What’s Trending Now
- Oct 01, 2012
Site tours are always educational and frequently fun. That’s why I gladly accepted an invitation to spend a few hours at Via Verde (“The Green Way”), a new affordable multifamily development in the up-and-coming Melrose Section of the Bronx. Co-developed by Phipps Houses and Jonathan Rose Companies, in partnership with Dattner Architects and Grimshaw, Via Verde has been designed to exceed LEED Gold Certification.
Some of these green strategies are low-tech; for example, cross ventilation, colorful stairwells (with natural light that encourage physical activity and reduce elevator usage) and solar shading. But Via Verde also employs sophisticated green roofs that host extensive vegetable gardens (see a slide show from my walking tour), photovoltaic panels, high-efficiency mechanical systems and energy-conserving appliances. The building’s eye-catching envelope—a prefabricated rain screen panel system comprising metal and cement boards with wood accents—also provides a well-insulated, breathing enclosure.
With its gradated elevation that begins as a 20-story tower at the north of the site and then drops to a 12-story mid-rise in the middle and, finally, becomes a four-story townhouse at the south, Via Verde delivers the “wow” factor while also raising the bar for affordable housing. In fact, the 2012 MHN Excellence Awards judges were impressed enough to give it a Gold Award.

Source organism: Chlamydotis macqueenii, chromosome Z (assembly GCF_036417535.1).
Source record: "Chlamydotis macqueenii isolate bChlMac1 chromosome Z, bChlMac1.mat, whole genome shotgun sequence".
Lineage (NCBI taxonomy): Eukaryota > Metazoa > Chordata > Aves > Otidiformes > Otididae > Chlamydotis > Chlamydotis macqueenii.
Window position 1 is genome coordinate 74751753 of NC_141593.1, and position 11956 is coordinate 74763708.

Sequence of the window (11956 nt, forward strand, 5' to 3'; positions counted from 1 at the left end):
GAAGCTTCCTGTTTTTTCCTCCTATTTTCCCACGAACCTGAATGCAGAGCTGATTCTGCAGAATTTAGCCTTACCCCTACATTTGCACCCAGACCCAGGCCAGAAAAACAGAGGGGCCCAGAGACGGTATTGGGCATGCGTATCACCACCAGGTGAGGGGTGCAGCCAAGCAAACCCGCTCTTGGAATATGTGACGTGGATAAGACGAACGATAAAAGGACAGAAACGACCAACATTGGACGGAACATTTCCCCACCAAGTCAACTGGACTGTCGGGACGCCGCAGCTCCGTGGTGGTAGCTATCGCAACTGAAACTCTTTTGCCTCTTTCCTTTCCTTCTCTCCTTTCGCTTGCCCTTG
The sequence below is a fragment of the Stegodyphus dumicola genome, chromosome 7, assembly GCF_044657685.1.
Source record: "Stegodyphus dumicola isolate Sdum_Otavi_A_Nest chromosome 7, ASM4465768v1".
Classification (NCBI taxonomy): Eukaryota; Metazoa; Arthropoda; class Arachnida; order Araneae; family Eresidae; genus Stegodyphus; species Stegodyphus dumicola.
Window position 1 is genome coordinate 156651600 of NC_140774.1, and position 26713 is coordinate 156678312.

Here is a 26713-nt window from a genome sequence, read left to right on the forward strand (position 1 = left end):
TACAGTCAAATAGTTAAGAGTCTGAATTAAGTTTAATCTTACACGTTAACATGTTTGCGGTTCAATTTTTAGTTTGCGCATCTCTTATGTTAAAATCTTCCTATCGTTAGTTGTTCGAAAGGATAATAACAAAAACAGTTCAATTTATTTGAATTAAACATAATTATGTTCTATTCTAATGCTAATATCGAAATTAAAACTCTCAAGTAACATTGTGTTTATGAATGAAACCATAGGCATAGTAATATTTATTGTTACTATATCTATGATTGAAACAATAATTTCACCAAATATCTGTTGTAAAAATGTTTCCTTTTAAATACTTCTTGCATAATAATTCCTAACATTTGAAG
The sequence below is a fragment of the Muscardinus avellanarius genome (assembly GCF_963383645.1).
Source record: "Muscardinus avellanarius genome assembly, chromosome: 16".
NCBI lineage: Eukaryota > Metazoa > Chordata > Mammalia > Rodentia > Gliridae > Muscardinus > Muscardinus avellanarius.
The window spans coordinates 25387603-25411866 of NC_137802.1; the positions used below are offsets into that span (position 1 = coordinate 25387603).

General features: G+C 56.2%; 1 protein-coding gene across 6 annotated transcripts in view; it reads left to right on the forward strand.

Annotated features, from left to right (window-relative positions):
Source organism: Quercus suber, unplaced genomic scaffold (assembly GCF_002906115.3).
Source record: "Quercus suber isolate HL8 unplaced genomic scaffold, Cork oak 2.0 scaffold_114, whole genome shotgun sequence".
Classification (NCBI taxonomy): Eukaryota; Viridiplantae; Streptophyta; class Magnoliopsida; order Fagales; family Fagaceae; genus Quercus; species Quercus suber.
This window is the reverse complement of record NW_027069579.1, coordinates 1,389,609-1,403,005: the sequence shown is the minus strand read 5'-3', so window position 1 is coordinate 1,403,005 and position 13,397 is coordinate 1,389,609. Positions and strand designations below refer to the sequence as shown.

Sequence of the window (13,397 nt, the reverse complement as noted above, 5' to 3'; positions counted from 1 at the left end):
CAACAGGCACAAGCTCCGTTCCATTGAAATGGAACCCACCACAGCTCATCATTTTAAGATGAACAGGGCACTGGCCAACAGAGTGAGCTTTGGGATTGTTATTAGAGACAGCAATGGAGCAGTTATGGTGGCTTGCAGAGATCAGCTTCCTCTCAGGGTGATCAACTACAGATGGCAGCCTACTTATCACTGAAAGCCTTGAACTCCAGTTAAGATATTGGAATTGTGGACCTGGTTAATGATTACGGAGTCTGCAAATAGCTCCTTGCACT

Congratulations to Via Verde and all the 2012 Gold and Silver winners featured in our special section on page 28. And thank you to Interface, Carnegie and Yardi who sponsored our second annual New York City Excellence Awards Cocktail Party on September 24 at the new Interface showroom on Fifth Avenue. Don’t miss the November issue of MHN Magazine for complete coverage of the event, including insights shared by keynote speaker Rohit Anand, a principal at KTGY, who presented emerging development trends such as “resident managed space.” Looking for ancillary income? Show residents how to customize their “vanilla” shell—and then rent them the resources to personalize their space.